Over time, the net benefits of IPv6 will increase for all industries using the Internet, but currently, nations competing with the United States have a greater incentive to migrate to IPv6 due to perceived limitations in IPv4 address space. That fact is a two-edged sword. On the one hand, the vast installed base of IPv4 infrastructure and applications buys time with respect to transition decisions. On the other hand, a large installed base can act as a barrier to change from IPv4 to IPv6 because of the sunk costs and the fact that the IPv4 infrastructure provides an acceptable level of service and functionality for most users.
Because the rest of the world is clearly migrating toward IPv6, a long-term competitiveness issue faces the U.S. economy, namely, the potential to develop and deploy more advanced Internet services that either require IPv6 or run much more efficiently on it. Unfortunately, the rate and scope of market penetration by these new Internet services are difficult to predict. As they become more prevalent globally, the burden on U.S. companies that still emphasize IPv4 while trying to also migrate to IPv6 applications will steadily increase. [ 258 ]
Conversely, premature migration to a new generation standard with the high transition costs typical of complex standards (such as the Internet Protocol) can impose large short-term and even medium-term costs on domestic firms
Costs: The costs of transition will be incurred unevenly across the industries and user groups that comprise the Internet supply chain. The timing of these costs and their distribution across stakeholder groups will be affected by the appearance of IPv6-specific applications and the degree to which industry and government efficiently execute industry-led transition strategies.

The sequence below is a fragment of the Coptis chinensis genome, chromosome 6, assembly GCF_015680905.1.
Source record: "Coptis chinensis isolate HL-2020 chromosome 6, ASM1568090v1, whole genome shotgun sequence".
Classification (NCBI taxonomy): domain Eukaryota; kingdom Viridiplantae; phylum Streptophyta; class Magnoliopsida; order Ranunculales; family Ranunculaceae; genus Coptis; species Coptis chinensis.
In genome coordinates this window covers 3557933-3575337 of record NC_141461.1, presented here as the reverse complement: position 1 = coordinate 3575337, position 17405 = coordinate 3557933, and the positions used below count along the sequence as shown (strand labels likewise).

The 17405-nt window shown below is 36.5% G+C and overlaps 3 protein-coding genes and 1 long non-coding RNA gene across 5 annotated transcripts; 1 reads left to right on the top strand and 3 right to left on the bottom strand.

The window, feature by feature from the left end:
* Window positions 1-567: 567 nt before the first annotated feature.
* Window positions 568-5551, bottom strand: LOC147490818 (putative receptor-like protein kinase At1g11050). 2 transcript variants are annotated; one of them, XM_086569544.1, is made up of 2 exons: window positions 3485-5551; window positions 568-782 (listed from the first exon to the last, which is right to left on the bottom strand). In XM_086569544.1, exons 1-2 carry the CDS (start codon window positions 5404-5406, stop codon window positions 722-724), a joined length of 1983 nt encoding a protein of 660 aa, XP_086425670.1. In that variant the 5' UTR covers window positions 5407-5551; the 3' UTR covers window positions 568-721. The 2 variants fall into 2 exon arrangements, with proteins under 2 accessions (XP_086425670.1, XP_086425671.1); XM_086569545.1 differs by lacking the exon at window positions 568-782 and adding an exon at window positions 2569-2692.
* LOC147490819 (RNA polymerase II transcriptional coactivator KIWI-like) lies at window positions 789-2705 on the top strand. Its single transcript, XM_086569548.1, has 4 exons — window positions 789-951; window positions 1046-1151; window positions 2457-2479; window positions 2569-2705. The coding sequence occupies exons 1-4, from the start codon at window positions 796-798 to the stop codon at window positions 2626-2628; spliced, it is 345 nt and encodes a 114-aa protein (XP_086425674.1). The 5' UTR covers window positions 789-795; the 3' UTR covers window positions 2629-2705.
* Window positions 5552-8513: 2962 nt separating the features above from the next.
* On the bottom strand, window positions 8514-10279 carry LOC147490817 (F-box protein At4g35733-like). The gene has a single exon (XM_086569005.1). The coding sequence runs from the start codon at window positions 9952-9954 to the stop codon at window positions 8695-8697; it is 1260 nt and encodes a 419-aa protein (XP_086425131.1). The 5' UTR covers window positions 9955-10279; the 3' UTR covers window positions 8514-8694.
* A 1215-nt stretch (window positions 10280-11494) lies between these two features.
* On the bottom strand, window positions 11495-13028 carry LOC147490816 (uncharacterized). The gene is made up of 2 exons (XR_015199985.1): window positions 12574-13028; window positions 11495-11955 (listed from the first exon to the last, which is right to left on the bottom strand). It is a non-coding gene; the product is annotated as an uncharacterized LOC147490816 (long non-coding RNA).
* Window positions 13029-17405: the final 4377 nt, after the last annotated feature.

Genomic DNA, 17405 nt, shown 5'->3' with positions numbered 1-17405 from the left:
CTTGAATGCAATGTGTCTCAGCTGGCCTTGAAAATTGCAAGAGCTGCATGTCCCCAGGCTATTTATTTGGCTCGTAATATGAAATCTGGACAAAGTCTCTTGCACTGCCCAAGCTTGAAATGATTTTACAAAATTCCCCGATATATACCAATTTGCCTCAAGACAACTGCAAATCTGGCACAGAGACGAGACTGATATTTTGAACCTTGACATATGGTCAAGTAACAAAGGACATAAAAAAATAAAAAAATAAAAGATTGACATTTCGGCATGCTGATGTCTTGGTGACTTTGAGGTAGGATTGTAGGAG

For individual organizations within each user group—corporate, institutional, government, and individuals—the transition costs will vary widely. For example, independent users, comprised of home users and small businesses, will likely incur virtually no cost to move to IPv6 as they would gain IPv6 enablement over time without additional testing and installation costs. [ 259 ]
Medium-sized businesses, on the other hand, will likely incur the largest relative increase in IT spending to transition to IPv6. The majority of these costs will be related to the core networking operations and staff, the size of which does not increase proportionally to the size of an organization. The magnitude of costs for medium-sized businesses will be slightly less than large organizations, but their annual revenues are significantly lower. Therefore, the costs for medium-sized businesses relative to sales will be much higher.
Industry indicates that over the next four or five years the vast majority of network hardware, operating systems, and network-enabled software packages (e.g., databases, email, etc.) will be sold with IPv6 capabilities as users upgrade or replace worn out hardware and software. As a result, users may not incur significant additional hardware/software costs to acquire IPv6-capable IT systems. However, having the capability to run IPv6-based applications is significantly different from having access to and running actual applications. To do so will require the emergence of applications and the “turning on” or “enabling” of the hardware and software. This will require re-training of IT staff. Thus, the Task Force’s research and analysis indicate that labor (training) costs will constitute the majority of the total extraordinary costs of upgrading to IPv6 for users.
Benefits: As a technical matter, IPv6 has advantages over IPv4. Over time, the technical advantages of the new protocol will likely produce several types of benefits. There are, however, significant disagreements among stakeholders about the timing and magnitude of those potential benefits, as well as their distribution among providers and users.